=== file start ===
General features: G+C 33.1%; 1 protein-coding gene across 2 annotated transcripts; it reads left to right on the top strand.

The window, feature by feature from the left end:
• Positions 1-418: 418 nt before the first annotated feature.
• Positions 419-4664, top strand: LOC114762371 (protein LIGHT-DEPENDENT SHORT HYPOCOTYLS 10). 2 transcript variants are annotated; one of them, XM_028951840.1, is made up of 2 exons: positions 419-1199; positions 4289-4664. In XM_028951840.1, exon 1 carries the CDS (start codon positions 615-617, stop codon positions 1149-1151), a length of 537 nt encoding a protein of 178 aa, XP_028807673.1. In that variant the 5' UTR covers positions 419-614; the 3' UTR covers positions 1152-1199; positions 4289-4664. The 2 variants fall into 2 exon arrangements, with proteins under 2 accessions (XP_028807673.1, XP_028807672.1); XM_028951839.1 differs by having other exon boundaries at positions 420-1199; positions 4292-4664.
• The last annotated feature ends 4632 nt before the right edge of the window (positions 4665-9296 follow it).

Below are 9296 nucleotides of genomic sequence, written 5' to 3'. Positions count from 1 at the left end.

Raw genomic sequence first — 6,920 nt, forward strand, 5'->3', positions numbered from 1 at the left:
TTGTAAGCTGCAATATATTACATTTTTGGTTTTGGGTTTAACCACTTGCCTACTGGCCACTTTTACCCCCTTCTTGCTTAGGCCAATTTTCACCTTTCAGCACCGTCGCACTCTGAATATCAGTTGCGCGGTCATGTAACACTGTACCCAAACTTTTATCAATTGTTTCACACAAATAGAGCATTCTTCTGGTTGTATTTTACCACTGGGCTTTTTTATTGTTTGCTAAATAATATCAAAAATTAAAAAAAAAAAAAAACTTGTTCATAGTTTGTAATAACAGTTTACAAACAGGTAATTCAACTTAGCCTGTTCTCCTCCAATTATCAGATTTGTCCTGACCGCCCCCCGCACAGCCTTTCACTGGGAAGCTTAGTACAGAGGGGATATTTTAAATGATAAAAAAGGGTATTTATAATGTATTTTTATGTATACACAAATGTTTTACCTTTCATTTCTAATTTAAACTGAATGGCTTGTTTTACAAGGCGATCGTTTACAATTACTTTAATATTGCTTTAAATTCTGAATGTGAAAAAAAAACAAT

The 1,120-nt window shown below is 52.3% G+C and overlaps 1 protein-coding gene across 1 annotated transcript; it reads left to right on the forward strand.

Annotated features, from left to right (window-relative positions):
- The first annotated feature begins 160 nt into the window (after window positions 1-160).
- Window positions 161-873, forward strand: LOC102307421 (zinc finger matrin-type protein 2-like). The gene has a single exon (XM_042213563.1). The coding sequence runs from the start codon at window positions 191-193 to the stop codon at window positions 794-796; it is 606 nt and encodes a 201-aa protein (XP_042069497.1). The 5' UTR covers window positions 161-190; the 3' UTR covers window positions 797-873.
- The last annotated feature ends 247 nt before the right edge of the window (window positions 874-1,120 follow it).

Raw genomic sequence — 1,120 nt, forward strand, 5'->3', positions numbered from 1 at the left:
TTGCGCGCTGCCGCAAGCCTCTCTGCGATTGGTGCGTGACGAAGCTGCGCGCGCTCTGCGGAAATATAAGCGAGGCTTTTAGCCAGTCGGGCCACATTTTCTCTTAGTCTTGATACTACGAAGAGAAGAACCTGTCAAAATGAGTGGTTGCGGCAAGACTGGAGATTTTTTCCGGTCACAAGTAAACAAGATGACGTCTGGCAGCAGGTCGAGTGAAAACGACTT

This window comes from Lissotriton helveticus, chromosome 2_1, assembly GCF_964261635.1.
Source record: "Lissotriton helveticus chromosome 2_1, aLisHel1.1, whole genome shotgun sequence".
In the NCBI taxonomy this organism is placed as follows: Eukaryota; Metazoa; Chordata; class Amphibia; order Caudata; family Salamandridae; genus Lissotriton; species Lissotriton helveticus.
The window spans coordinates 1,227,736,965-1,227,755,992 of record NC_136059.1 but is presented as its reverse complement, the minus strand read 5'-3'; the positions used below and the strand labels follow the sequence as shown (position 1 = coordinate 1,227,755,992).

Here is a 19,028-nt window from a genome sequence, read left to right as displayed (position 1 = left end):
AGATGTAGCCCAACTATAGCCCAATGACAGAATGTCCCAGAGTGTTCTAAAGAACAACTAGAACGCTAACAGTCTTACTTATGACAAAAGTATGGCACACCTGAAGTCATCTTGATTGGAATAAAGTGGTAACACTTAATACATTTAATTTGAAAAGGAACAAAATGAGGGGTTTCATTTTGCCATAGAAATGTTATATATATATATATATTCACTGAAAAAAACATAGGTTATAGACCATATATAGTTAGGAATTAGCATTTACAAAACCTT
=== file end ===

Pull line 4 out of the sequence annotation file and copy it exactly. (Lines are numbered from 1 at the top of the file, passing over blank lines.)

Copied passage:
• Positions 419-4664, top strand: LOC114762371 (protein LIGHT-DEPENDENT SHORT HYPOCOTYLS 10). 2 transcript variants are annotated; one of them, XM_028951840.1, is made up of 2 exons: positions 419-1199; positions 4289-4664. In XM_028951840.1, exon 1 carries the CDS (start codon positions 615-617, stop codon positions 1149-1151), a length of 537 nt encoding a protein of 178 aa, XP_028807673.1. In that variant the 5' UTR covers positions 419-614; the 3' UTR covers positions 1152-1199; positions 4289-4664. The 2 variants fall into 2 exon arrangements, with proteins under 2 accessions (XP_028807673.1, XP_028807672.1); XM_028951839.1 differs by having other exon boundaries at positions 420-1199; positions 4292-4664.